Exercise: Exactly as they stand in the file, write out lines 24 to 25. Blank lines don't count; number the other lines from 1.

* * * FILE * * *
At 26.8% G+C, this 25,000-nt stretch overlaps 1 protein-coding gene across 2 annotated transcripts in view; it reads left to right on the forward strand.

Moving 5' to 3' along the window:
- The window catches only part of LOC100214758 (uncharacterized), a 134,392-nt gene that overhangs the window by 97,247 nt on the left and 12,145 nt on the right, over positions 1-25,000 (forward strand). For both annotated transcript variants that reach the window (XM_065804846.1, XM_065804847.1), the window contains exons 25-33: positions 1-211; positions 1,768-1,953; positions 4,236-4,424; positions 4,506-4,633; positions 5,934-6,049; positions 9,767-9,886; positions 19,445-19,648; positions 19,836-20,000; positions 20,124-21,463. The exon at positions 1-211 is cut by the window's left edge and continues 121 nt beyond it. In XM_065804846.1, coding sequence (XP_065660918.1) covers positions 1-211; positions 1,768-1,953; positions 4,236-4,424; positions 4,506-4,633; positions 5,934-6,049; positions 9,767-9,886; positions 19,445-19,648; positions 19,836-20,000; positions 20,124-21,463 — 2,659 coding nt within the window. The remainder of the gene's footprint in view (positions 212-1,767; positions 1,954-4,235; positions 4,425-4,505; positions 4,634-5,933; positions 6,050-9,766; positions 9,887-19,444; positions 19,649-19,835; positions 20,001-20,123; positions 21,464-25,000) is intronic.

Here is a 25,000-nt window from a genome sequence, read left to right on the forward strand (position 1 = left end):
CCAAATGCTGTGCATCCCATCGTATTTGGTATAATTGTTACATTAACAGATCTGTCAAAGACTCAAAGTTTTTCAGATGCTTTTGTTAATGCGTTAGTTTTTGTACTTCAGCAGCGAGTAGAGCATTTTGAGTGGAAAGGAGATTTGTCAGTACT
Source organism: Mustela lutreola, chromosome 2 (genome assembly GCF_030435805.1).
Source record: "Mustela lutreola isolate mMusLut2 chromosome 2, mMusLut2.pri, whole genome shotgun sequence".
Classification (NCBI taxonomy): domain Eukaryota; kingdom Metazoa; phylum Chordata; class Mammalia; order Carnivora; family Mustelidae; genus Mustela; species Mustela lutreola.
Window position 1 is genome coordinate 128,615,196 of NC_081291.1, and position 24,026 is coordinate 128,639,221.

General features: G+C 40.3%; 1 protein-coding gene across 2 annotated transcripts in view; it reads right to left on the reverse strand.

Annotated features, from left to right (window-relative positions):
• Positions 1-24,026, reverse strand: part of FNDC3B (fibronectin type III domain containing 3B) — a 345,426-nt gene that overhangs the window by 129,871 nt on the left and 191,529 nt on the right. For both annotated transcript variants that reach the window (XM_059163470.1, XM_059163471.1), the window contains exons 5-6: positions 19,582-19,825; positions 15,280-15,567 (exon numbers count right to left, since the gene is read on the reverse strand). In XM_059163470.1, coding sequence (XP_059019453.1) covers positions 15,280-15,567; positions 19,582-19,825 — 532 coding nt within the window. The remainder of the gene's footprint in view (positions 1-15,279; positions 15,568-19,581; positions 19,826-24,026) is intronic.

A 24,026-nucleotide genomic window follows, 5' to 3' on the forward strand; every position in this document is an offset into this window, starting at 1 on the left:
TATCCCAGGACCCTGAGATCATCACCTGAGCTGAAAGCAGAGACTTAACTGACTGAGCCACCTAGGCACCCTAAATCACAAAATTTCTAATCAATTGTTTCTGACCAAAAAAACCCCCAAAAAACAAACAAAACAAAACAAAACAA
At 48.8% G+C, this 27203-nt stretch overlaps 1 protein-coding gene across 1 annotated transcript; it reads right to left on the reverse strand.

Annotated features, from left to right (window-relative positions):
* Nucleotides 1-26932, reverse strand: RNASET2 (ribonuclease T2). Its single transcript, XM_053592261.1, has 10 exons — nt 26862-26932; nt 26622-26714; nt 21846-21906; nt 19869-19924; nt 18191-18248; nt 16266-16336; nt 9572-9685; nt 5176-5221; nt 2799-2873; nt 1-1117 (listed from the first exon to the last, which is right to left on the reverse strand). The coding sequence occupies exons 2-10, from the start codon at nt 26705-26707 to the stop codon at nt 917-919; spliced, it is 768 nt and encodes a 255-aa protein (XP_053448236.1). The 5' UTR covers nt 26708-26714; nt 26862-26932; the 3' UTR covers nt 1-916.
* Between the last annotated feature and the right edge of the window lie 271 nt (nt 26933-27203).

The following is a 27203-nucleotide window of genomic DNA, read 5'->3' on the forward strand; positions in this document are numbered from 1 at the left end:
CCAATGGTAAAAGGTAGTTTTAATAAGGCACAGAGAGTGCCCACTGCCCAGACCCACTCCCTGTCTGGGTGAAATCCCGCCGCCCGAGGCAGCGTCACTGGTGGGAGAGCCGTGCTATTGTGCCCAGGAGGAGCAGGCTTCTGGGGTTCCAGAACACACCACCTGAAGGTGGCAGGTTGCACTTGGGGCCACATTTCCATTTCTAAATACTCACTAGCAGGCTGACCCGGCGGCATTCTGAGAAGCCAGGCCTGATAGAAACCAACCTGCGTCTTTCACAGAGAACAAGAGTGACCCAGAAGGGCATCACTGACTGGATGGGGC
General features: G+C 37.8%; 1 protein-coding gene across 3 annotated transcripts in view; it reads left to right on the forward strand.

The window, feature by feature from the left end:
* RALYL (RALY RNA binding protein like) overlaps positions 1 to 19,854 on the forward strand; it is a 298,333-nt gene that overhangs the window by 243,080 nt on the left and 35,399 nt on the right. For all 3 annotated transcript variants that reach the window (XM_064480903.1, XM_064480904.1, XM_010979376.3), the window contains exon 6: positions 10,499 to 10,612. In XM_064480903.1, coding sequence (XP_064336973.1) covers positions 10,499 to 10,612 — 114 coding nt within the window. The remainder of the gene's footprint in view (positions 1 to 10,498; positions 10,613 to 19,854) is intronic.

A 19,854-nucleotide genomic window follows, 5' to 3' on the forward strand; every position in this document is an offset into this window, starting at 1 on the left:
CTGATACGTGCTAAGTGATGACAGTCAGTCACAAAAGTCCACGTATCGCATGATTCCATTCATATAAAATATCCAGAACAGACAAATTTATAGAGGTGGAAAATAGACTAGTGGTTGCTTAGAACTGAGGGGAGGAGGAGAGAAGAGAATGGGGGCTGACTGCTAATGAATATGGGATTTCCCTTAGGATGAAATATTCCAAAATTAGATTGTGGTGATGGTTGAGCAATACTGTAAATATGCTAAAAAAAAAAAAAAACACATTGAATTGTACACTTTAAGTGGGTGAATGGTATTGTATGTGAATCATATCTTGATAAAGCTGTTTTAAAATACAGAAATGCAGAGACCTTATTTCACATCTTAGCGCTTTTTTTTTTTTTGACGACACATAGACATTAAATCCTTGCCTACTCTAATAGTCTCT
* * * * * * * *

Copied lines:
A 19,854-nucleotide genomic window follows, 5' to 3' on the forward strand; every position in this document is an offset into this window, starting at 1 on the left:
CTGATACGTGCTAAGTGATGACAGTCAGTCACAAAAGTCCACGTATCGCATGATTCCATTCATATAAAATATCCAGAACAGACAAATTTATAGAGGTGGAAAATAGACTAGTGGTTGCTTAGAACTGAGGGGAGGAGGAGAGAAGAGAATGGGGGCTGACTGCTAATGAATATGGGATTTCCCTTAGGATGAAATATTCCAAAATTAGATTGTGGTGATGGTTGAGCAATACTGTAAATATGCTAAAAAAAAAAAAAAACACATTGAATTGTACACTTTAAGTGGGTGAATGGTATTGTATGTGAATCATATCTTGATAAAGCTGTTTTAAAATACAGAAATGCAGAGACCTTATTTCACATCTTAGCGCTTTTTTTTTTTTTGACGACACATAGACATTAAATCCTTGCCTACTCTAATAGTCTCT